My main objective with this book project is to understand how aesthetics, political authority, and an evolving Islam converged on the island of Java through the prism of an old mask tradition on the periphery of elite (literate) society. My focus is on the middle-Dutch colonial period (mid-nineteenth-century) through today. Java’s north coast, pasisir, was once a vital region of domestic and transoceanic exchange in the Indian Ocean region. There, Sufi networks devoted to carving and textile industries flourished. Cirebon, which is situated in what is today called West Java, near the Central Java border, was an important portal through which Chinese, Arabs, Indians, Siamese, Armenians, Baghdadi Jews, and Central Asians gained access to the interior. The result was a burgeoning global trade emporium during the golden age of spice. With any inter-Asian project of any colony, the colonizer had an active hand. Considering the nearly three hundred years of Dutch hegemony in the Archipelago, this is an important pivot in the story. Why try to understand the deepening of mystical Islam through the prism of mask culture? Historically, live performance has served as a barometer of the zeitgeist in which it occurs. Masks from the Cirebon region and the performers who bring them to life have a unique story to tell. The narrative moves from masks being employed as a popular entertainment to please the court, peddlers, and expedition travelers passing through, to a form that, through protracted contact with immigrant populations, metamorphosed into something that speaks to how Islam was, and continues to be, imagined at the margins. In Cirebon, the very object of the mask is evidence of a culture struggling with its own religious history: indigenous, Hindu-Buddhist, Tantric, and on the eve of the twentieth-century (late by any historical definition), a religion elegantly keyed in to the core tenets of mystical Islam. Circulation, migration, and the power of symbols are at the heart of the story. In this chronicle of itinerant performers from Cirebon, I aim to stretch our notion of what makes art “Islamic.” Its definition is slippery though typically includes a set of motifs, notably cubes, spheres, and the written word (calligraphy), with an emphasis on the Middle East. This study shows that scripted language does far more than convey specific words and their meaning; it may also conceal and protect, as the talismans scripted on the versos of some old masks do. What makes art Islamic, then, is highly idiosyncratic. Its meaning is embedded in the region that produced it, in this case Java, and all of the religious, cultural, and political factors that once shaped it—and will continue to modulate it in innovative ways.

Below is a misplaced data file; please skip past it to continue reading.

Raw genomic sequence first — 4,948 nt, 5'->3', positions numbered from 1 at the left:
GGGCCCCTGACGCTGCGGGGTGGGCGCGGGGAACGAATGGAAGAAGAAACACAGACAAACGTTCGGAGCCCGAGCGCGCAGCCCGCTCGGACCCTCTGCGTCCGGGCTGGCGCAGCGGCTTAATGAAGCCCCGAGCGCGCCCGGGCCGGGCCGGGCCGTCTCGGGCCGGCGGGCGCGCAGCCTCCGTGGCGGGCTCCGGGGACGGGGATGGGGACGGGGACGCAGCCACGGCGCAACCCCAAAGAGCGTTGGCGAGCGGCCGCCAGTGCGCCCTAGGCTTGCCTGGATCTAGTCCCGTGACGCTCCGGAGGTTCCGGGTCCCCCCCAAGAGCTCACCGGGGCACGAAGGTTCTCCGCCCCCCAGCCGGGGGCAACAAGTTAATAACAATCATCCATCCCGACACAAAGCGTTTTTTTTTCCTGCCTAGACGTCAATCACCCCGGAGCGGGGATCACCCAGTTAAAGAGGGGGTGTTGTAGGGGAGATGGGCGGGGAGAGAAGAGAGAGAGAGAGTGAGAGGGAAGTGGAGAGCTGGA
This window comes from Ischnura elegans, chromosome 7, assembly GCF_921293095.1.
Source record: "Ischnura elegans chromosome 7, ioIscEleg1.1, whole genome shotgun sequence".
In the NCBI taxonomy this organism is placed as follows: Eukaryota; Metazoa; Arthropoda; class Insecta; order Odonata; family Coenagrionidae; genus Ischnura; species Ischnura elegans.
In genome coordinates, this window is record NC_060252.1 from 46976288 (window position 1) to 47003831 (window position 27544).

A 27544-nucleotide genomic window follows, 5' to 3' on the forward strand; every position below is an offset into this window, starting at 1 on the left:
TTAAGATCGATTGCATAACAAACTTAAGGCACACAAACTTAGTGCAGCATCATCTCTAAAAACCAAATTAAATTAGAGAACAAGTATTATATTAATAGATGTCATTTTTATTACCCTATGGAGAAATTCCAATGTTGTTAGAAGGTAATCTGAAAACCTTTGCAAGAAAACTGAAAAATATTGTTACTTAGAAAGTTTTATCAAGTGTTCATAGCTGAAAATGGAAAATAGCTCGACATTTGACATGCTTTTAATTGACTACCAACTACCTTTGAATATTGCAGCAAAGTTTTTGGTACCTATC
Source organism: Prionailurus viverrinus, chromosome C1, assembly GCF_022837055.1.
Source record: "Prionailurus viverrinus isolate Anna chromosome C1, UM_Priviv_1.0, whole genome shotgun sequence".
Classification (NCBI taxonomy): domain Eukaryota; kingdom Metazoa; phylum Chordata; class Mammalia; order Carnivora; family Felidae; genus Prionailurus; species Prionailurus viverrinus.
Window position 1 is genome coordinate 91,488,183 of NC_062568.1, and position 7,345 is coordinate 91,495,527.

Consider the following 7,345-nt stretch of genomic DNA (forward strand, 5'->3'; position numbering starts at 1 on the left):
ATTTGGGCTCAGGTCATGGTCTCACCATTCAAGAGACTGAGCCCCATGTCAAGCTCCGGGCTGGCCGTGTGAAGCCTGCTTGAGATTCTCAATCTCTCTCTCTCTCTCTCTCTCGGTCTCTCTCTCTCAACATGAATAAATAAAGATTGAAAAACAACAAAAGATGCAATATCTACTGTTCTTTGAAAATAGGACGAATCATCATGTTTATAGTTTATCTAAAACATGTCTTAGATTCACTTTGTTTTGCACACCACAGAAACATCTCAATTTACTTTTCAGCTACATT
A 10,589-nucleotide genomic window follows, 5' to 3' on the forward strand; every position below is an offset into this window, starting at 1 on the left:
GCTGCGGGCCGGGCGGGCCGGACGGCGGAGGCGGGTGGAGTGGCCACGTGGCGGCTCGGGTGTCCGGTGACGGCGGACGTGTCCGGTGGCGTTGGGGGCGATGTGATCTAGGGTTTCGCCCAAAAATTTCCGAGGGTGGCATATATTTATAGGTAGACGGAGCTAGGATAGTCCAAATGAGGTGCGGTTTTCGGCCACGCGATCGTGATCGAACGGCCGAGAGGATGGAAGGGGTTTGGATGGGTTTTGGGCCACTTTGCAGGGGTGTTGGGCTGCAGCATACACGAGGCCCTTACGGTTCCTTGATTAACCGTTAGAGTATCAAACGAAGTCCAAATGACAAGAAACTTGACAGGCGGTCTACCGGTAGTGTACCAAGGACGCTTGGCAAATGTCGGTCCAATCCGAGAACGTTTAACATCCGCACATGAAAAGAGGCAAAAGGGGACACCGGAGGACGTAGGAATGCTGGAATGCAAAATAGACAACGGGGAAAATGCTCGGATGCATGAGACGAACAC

I. Kaya Sahin
Assistant Professor, History, Indiana University
Conflict, Confessionalization and Exchange in Early Modern Islam: The Ottoman-Safavid Rivalry in the Middle East and beyond (1501-1639)
While the Sunni-Shiite divide emerged in the early days of Islam, the conflict between the Ottomans and the Safavids re-configured Sunni and Shiite confessional identities, made them a cornerstone of rival imperialisms, and internationalized them in this antagonistic form. The power of today’s Sunni and Shiite identities partly stems from their redefinition in the sixteenth and seventeenth centuries on the basis of this major religious, political, and cultural conflict.
The Ottoman-Safavid conflict changed the religious landscape of early modern Islam. Between 1501, the coming to power of the first Safavid ruler Ismail (r. 1501-1524), and 1639, the signing of the Qasr-e Shirin treaty, the Ottomans and the Safavids engaged in warfare, religious propaganda and cultural competition in their search for supremacy in the Islamic world. The Ottoman sultans claimed to be the caliphs of Sunni Islam, while the Safavid shahs promoted themselves as the spiritual leaders of Twelver Shiism. After nearly a century and a half of warfare, the Qasr-e Shirin treaty formalized the dividing line between the Sunnis and the Shiites in both geographical and religious terms, thus introducing the final stage in the confessionalization and territorialization of Sunni and Shiite Islam. (It should be noted here that large Shiite and Alevi communities continued to live in Ottoman territories, while the Sunni communities inside the Safavid domains dwindled.) Between the early sixteenth century and the middle of the seventeenth, Sunni and Shiite Islam were thus made the most important identity markers of two rival imperial powers. Slowly but surely, being a Sunni or a Shiite became an integral part of the identity of not only the elites, but the local populations as well; moreover, Sunni and Shiite identities came to denote different political allegiances. During this period, the Ottomans and the Safavids also endeavored to support their fellow Sunnis and Shiites in Central Asia and the Indian subcontinent, thus leading to the internationalization of the new religious and political identities.